The number of children born with autism spectrum disorder (ASD) is on the rise. ASD is the third most common developmental disability in the U.S. and occurs more often in boys than girls. The symptoms and severity differ with each child and can be very challenging for a parent or caregiver.
Autistic kids may have more dental problems because of medications, diet, injurious behaviors, etc. so it is important to develop a dental hygiene routine as early as possible, preferably when they’re babies.
The following are suggestions compiled from a variety of sources. You’ll have to adapt them to your child’s abilities. And remember to praise your child and yourself for every small victory!
- Start by wiping the teeth and gums with damp gauze or a finger toothbrush.
- If your child is extremely sensitive, start by touching his lips or inside his mouth for a few seconds twice or more a day. Build up to brushing.
- For older kids that tend to bite down, it’s suggested to guide their hand and use their finger to perform the task.
- Brushing their teeth doesn’t have to be done in a bathroom. Do it wherever your child is most comfortable & cooperative.
- Use the “tell, show, do” method.
- Create a picture book of you & your child having fun brushing and read it together every day. Do the same with flossing. Click here to download instructions on how to make one.
- Avoid fluoride toothpastes for kids that can’t spit it out, especially if you live in an area with fluoridated water.
- If your child objects to toothpaste, try a mouth rinse like Act.
- Once your child has accepted brushing, start with flossing.
- One grandmother, a retired dental hygienist, had great success getting her autistic granddaughter to use the new Sonicare For Kids electric toothbrush. It does an excellent job of cleaning teeth if they can stand the “tickle”.
Every ASD child is unique and through trial & error and perseverance you’ll find a way to establish a dental hygiene routine. An occupational therapist can also be a tremendous help.
ASD & DDS
A trip to the dentist can be an ordeal for any child but even more so for an ASD child! Because of side effects from medications, damaging oral habits (clenching, grinding teeth, etc.) diet, dental hygiene issues, and very often difficulty accessing dental care, an autistic child may need to see a dentist more often.
Finding a dentist, pediatric or general, who has experience with autistic children can be very difficult! Friends and medical professionals are good resources for referrals. Another good one is the Autism Speaks Family Services Resource Guide . For a list of pediatric dentists check the American Academy of Pediatric Dentistry .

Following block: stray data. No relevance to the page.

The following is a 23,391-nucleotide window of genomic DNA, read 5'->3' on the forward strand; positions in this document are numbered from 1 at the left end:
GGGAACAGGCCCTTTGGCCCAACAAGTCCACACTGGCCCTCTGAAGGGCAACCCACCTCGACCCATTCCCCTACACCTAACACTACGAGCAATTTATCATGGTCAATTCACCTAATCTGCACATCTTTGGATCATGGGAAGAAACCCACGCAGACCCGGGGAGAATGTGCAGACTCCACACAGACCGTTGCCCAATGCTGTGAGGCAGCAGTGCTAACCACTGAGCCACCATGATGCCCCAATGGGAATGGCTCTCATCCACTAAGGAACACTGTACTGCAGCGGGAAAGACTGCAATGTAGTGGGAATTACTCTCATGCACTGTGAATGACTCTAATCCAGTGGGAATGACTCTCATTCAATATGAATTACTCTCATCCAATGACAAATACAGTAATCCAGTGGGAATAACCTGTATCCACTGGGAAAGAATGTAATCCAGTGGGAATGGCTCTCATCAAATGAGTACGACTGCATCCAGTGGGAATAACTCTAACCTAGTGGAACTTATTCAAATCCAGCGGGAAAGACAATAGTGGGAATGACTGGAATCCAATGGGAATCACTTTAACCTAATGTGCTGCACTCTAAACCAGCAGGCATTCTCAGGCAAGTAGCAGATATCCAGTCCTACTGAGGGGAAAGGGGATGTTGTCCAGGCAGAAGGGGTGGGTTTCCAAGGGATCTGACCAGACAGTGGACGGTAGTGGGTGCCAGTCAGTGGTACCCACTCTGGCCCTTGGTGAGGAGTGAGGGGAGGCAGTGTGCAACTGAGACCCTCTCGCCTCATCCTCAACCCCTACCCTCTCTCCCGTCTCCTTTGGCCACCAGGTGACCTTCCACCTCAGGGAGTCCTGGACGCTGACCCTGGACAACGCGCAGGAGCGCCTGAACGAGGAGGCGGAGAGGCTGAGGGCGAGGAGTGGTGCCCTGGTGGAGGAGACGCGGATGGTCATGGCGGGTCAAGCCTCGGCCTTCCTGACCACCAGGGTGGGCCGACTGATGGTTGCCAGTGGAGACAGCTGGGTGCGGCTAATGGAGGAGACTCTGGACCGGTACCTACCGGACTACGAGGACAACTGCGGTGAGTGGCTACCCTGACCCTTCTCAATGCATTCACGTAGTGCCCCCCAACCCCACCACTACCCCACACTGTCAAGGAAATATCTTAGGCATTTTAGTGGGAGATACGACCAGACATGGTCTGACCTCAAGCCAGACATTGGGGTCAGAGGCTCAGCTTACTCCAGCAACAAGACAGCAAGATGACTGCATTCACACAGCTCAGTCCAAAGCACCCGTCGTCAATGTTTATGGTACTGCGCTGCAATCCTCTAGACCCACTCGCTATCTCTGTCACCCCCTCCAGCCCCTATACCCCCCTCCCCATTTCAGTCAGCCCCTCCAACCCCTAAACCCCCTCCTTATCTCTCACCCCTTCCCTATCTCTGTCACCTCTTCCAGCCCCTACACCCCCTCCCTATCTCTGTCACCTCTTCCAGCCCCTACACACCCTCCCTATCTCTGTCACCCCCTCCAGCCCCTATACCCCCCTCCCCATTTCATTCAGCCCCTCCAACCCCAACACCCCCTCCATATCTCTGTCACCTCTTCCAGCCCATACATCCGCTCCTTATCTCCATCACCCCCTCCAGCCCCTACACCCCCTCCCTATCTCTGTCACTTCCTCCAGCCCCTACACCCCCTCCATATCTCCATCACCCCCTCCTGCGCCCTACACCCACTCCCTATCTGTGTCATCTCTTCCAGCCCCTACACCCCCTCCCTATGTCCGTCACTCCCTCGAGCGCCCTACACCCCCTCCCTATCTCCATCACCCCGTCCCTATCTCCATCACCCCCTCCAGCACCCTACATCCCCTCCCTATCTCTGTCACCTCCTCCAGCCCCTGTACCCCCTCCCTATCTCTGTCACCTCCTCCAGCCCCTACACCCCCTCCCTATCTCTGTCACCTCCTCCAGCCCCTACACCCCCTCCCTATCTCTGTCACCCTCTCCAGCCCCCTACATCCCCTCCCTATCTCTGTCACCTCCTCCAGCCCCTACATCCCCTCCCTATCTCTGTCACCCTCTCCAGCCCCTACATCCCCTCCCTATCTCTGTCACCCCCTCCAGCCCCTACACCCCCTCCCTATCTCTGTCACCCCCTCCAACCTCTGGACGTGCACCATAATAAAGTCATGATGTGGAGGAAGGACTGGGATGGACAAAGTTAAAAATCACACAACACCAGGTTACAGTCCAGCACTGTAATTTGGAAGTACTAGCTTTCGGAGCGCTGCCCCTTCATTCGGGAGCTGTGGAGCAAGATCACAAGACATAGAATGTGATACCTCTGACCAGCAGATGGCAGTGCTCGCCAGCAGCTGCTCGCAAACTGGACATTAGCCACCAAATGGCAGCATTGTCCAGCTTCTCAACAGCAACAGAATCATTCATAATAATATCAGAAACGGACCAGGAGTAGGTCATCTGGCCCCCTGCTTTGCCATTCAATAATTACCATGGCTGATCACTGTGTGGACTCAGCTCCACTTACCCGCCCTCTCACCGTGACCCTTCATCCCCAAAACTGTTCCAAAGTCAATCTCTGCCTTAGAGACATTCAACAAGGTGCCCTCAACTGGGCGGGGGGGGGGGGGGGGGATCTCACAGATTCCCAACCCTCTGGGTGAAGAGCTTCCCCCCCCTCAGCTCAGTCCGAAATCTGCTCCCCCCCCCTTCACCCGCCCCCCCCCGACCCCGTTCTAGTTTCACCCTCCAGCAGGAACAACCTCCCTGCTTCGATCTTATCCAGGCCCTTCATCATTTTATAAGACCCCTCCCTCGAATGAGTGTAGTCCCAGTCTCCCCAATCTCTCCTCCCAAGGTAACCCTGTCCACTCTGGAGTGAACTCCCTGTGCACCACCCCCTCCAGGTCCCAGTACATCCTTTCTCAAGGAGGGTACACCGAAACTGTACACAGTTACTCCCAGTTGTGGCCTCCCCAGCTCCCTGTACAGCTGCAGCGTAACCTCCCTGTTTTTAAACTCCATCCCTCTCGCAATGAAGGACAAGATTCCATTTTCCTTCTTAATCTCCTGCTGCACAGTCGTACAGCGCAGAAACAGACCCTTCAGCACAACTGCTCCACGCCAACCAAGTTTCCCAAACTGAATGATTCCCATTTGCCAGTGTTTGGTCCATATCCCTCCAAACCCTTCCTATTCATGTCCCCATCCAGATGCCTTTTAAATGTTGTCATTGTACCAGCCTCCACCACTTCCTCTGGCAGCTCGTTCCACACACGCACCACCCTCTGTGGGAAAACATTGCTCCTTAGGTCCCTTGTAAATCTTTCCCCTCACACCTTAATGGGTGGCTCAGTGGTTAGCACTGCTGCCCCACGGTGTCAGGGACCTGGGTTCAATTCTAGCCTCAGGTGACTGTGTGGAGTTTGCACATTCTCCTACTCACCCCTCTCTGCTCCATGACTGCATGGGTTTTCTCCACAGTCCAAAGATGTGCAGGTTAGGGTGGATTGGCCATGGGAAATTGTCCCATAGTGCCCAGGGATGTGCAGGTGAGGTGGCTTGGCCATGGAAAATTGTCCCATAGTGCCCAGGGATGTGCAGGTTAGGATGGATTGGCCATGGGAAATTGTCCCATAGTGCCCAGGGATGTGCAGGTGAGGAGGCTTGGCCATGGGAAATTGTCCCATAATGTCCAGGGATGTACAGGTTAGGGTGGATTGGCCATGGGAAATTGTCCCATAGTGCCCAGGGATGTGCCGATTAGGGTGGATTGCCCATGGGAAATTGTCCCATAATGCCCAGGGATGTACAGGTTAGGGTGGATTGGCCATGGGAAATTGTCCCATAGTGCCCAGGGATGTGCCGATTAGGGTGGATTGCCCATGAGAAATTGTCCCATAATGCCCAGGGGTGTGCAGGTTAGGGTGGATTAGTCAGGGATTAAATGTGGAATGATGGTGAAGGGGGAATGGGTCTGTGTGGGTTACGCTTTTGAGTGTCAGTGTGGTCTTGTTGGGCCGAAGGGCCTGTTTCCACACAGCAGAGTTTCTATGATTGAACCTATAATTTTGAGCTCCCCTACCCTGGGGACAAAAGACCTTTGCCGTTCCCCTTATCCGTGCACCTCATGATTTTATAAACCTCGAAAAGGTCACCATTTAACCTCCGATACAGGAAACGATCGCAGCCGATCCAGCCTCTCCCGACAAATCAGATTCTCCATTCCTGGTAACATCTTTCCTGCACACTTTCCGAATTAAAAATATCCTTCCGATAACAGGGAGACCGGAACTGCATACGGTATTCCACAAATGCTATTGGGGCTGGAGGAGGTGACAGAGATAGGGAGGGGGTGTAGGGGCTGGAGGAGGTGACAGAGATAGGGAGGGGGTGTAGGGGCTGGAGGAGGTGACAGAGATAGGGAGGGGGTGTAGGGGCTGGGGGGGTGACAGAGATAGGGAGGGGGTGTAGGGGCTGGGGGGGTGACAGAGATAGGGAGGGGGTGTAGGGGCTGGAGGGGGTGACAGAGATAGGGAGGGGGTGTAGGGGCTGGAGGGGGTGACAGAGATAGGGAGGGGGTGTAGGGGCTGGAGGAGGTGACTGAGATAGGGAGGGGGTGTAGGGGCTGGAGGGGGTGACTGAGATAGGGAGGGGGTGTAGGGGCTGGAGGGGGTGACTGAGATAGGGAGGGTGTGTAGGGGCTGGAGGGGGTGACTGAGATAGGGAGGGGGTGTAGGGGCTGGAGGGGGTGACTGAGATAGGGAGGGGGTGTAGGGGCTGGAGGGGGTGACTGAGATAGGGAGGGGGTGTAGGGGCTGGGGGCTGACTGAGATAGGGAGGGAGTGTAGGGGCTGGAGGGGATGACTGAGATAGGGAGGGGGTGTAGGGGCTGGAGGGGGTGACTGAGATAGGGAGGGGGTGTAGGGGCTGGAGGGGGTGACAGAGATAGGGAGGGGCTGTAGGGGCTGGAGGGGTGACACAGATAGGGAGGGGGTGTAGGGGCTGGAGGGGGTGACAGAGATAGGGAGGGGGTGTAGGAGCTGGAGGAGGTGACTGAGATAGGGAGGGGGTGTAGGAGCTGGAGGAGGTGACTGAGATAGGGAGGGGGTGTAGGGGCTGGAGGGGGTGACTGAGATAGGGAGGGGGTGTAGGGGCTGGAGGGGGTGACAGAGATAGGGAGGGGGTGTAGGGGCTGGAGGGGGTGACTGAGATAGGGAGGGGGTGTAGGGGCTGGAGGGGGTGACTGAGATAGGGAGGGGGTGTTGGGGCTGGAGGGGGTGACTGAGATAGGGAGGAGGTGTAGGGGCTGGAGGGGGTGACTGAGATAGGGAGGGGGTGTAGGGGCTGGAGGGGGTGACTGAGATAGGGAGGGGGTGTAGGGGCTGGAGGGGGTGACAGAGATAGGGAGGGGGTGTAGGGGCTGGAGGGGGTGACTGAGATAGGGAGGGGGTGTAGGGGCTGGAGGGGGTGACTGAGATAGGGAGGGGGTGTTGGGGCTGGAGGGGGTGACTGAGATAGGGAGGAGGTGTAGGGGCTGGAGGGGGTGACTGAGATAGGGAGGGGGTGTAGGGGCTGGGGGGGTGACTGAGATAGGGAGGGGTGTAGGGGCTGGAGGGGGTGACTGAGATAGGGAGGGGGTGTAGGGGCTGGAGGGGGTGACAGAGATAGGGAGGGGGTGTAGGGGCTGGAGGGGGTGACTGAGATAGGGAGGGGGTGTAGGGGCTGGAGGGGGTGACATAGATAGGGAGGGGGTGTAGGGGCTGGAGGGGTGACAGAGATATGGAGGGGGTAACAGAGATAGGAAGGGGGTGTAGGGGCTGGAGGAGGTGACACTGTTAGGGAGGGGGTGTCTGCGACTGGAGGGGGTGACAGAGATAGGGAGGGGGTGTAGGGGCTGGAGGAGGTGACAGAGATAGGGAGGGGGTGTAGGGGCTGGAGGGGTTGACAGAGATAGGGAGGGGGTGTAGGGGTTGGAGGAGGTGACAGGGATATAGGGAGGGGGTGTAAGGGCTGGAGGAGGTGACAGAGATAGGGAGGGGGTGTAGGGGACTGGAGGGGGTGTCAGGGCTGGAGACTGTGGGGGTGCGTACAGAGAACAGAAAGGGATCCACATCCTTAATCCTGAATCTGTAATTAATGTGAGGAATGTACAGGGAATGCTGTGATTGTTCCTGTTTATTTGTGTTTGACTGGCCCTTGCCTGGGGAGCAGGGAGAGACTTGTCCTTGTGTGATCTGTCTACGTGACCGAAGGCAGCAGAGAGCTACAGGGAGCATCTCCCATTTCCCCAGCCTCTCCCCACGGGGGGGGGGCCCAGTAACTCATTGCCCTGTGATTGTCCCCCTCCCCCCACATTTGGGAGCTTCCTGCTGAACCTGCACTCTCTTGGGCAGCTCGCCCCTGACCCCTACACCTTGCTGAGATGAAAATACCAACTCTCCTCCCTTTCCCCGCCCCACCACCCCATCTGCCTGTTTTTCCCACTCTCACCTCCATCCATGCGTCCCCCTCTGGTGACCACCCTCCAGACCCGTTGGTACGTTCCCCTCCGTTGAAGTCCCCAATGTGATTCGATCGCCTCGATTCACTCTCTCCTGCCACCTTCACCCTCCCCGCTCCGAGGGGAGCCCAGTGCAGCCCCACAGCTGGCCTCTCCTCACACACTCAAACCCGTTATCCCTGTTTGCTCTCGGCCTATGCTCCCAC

If you’re going to be taking your child to a new dentist, it’s a good idea to schedule a consultation to check out the dental office without your child. This will give you an opportunity to discuss your child’s skills and challenges with the dentist & the staff. This will also give you a good idea as to whether or not this is the right dental office for your child. You want them to understand your child’s individual needs so they can tailor the treatment to suit your child’s abilities rather than disabilities. This would also be a good time to pick up the paperwork so you can have it completed for the actual appointment.
Ask them if it’s possible to have an ‘orientation’ visit with your child before the actual appointment to meet the dentist & staff. Ideally, the staff will let him sit in the dental chair if he’s willing. A dental office that is experienced with ASD kids will want to familiarize your child with the office, staff, and equipment so that the actual visit will be less stressful.
Things you can do to help prepare your child for his dental appointment:
- Reading a book or watching a video about going to the dentist.
- Buy a disposable dental mouth mirror from the pharmacy and practice looking into your child’s mouth.
- Some dentists may let you borrow some “tools” to let your child become accustomed to them.
Hopefully you will have scheduled an appointment for the quietist part of the day, preferably in a private exam room. And you’ll have all the paperwork filled out ahead of time. Some tips to help ease anxiety:
- Bring a favorite toy or music.
- Wearing a weighted x-ray vest may be comforting.
- Headphones with music can help block noise.
- Sunglasses can help reduce harsh lights.
- Nitrous oxide (laughing gas) reduces anxiety and provides a degree of analgesia, amnesia, and reduction in the gag reflex.
Check These Out
Personal Child Stories offers custom-written, hand crafted books. We write stories based on the child’s needs: positive behavior-modification books (biting, hitting, aggression, sibling rivalry, etc), sequencing for ASD, social stories, sibling books, new baby stories, potty training books, counting, name recognition, ABC’s, colors, explaining a medical condition or divorce and much more.
A Trip to the Dentist through Pinatta’s View
Things look a little different when you’re a small child! Filmed from just 40 inches high, children can come along on a trip to the real dentist’s office and see from Emily’s point of view exactly what things look like. They’ll meet the dentist and hygienist, see the tools they use, ride in the dentist’s chair and get excited about going to their own dentist appointment! VHS & DVD.
Smile Wide, Look Inside offers a glimpse into Nicole’s fun (yes, fun!) and informative trip to the dental office. She learns about the various tools that will be used to clean, polish and examine her teeth. Young children, and their parents too, will benefit from this story that effectively relieves the fear and anxiety of an impending visit to the dentist. Written by a mom & dental hygienist, available in English & Spanish.